… I am weeks away from submitting my doctoral thesis, which is known as being particularly stressful".
- WHS also submits that just over two years ago, she became a Christian and her faith has helped her cope and improve herself. She maintains that she has learnt strategies and techniques through her psychologist and external courses and provides an example whereby she chose to walk calmly away from her mother when she came into close contact with her at her local shopping centre while on probation.
- The QCT acknowledges that WHS while relatively new to the teaching profession has undertaken pursuits such as becoming a tutor and obtaining a PHD. She has provided a number of references, which attest to her being a good teacher and possessing qualities such as being a reliable co-worker who takes pride in her work, which suggest she would be an asset to the teaching profession. WHS has also expressed her passion for teaching.
- WHS closes her written submission by acknowledging ‘the important role that the QCT has in being a regulatory authority in the teaching profession and that the safety of all children is of the utmost importance’. She therefore states that she is more than willing to comply and agree with the orders sought by the QCT.
- The Tribunal has carefully considered WHS’s offending behaviour. The behaviour showed poor decision-making both in relation to the factual circumstances of the assaults and in her decision to take two of her children to the scene. Her behaviour was extremely irrational behaviour. The Tribunal considers that to be so even accepting that it followed her discovery that her former partner knew her contact details and she was extremely fearful of him. Her decision to change her name by deed poll and conceal from him her whereabouts supports a finding that the fear she held was significant and the Tribunal has taken this into account.
- WHS’s behaviour on 26 December 2013 involved threats of violence and actual physical violence. WHS submits that her behaviour was impulsive and as such evidences an inability at that time for rational decision-making. The numerous impulsive decisions include, amongst others, buying the petrol, attending the complainant’s home and then acting as it is agreed she did at their home.
- For reasons already given, the Tribunal accepts that at the time of the offending, WHS was suffering from mental health issues. The Tribunal considers that her mental health issues and the fear she held in relation to her former partner provide some explanation for her conduct on that day. The Tribunal considers that it is relevant to consider those circumstances in determining the appropriate sanction.
- The Tribunal has placed some weight on Ms Wagner’s report that at the time of that report WHS was undergoing treatment but did not at that time attract a diagnosis. The probation order ended in February 2016 and there is no indication in the material that WHS is currently engaged in treatment for any mental illness.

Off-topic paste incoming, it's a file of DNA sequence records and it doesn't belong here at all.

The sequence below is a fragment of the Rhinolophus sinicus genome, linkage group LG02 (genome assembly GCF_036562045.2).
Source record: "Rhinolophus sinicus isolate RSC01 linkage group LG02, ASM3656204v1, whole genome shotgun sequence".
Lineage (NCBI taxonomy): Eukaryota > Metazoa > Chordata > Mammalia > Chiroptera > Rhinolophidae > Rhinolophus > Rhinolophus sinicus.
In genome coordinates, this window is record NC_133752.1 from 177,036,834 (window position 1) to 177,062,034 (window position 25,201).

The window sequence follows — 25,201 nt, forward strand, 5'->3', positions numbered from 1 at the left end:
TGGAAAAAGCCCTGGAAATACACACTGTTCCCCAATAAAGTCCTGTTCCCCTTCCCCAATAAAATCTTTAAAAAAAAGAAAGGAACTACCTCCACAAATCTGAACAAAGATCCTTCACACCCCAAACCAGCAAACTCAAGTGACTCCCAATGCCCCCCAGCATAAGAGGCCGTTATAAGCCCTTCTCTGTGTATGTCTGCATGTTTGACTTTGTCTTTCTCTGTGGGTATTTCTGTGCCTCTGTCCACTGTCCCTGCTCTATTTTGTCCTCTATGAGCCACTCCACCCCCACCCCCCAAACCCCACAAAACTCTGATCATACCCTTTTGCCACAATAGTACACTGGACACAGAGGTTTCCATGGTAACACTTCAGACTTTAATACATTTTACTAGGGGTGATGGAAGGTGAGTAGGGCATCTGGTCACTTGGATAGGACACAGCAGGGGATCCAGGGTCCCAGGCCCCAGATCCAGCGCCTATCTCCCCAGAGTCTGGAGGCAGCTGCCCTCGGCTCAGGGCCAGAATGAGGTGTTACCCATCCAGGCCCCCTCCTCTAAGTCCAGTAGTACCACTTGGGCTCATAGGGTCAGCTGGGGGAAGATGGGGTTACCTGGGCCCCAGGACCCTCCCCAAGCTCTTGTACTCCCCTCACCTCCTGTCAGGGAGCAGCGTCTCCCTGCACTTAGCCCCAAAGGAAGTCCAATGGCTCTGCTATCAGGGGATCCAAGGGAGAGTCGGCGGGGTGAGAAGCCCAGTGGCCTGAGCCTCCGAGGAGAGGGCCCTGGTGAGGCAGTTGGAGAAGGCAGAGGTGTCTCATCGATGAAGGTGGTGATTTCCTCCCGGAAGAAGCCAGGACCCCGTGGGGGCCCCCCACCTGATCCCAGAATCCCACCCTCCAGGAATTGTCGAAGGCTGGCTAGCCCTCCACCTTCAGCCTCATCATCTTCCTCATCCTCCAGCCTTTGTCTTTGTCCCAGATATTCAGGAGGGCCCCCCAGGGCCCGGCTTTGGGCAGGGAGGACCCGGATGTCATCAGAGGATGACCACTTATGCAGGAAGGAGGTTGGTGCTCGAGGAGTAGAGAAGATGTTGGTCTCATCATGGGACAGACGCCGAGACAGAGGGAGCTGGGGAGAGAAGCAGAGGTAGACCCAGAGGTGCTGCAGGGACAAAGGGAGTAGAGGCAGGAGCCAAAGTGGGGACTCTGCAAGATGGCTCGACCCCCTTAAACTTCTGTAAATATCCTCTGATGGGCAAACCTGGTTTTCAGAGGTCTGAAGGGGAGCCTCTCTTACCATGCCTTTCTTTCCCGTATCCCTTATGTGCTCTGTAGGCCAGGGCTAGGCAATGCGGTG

- However, Ms Wagner’s report is silent as to whether WHS’s mental health issues are likely to recur should particularly stressful circumstances again present themselves. Indeed, Ms Wagner makes no reference to WHS having any history of mental illness.
- The Tribunal accepts the submissions of the QCT that teaching can be stressful. It is also clear that WHS’s former partner of whom she is extremely fearful now knows her whereabouts. That too presents a level of ongoing stress for WHS.
- Whilst we accept the evidence before us demonstrates that WHS has developed strategies for dealing with stress and she has not reoffended, there is no independent specialist medical opinion before us that considers her complete mental health history and expresses an opinion as to the likely impact on WHS’s decision making of stressful events or circumstances.
- There is no specialist medical opinion that supports WHS’s statements that she does in fact employ appropriate and effective strategies in dealing with stressful events or circumstances. There is no specialist medical opinion that supports WHS’s statements regarding the treatment and other programs she has engaged in to help her manage stressful circumstances. It is unclear whether WHS has adequate insight into her mental health history and will be able to identify when she requires medical intervention or, if she can, that she will seek it.
- In the absence of such an opinion and taking into account the extreme behaviour exhibited on 26 December 2013, the Tribunal remains concerned that when presented with a particularly stressful circumstance, WHS’s decision-making will again be affected.
- The Tribunal accepts that WHS has not committed any further offences nor has her behaviour come to the notice of the QCT since her convictions on 3 February 2015. The Tribunal also accepts that prior to the events of 26 December 2013, WHS had not come to the notice of the police or the QCT in relation to any concerning behaviour. WHS has cooperated with the QCT during the Tribunal process.
- The Tribunal has also taken into account WHS’s glowing references from colleagues in recent times, her impressive qualifications and her expressed passion for teaching. The Tribunal accepts that WHS is remorseful for her actions and, in particular, the inclusion of her children in the events of that day. The Tribunal has also taken into account the fact that WHS is a relatively new teacher and has, in recent years, been employed in a tertiary setting.
- The Tribunal must ensure that in the event that WHS, applies again for teacher’s registration that she is mentally equipped to deal with the stresses that can occur not only in the classroom but that might occur in her private life and potentially impact her decision making in the classroom. As a teacher, she must be capable of making rational and appropriate decisions involving children and be capable of maintaining self-control.